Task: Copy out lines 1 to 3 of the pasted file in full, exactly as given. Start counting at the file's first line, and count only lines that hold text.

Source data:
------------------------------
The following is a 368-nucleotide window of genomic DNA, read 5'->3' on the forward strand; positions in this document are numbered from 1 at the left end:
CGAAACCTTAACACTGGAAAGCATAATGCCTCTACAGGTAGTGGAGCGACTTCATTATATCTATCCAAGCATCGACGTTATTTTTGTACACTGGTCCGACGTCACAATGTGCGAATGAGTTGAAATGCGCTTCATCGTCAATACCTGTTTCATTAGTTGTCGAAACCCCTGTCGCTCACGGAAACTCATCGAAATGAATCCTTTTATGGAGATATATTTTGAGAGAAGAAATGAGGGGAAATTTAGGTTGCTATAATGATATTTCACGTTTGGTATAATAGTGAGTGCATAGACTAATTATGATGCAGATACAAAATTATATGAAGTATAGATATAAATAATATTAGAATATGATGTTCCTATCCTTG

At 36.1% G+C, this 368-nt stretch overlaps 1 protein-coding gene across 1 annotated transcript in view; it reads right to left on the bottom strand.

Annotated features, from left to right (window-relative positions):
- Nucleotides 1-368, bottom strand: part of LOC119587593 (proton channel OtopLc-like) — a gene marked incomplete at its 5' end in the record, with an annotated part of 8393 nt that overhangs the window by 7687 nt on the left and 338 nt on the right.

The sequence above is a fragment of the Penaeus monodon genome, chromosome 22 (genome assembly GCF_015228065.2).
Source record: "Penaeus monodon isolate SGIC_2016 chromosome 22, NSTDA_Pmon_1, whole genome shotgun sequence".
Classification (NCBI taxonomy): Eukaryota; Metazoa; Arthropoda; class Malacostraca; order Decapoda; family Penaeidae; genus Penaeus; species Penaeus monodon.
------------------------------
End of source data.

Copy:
The following is a 368-nucleotide window of genomic DNA, read 5'->3' on the forward strand; positions in this document are numbered from 1 at the left end:
CGAAACCTTAACACTGGAAAGCATAATGCCTCTACAGGTAGTGGAGCGACTTCATTATATCTATCCAAGCATCGACGTTATTTTTGTACACTGGTCCGACGTCACAATGTGCGAATGAGTTGAAATGCGCTTCATCGTCAATACCTGTTTCATTAGTTGTCGAAACCCCTGTCGCTCACGGAAACTCATCGAAATGAATCCTTTTATGGAGATATATTTTGAGAGAAGAAATGAGGGGAAATTTAGGTTGCTATAATGATATTTCACGTTTGGTATAATAGTGAGTGCATAGACTAATTATGATGCAGATACAAAATTATATGAAGTATAGATATAAATAATATTAGAATATGATGTTCCTATCCTTG

At 36.1% G+C, this 368-nt stretch overlaps 1 protein-coding gene across 1 annotated transcript in view; it reads right to left on the bottom strand.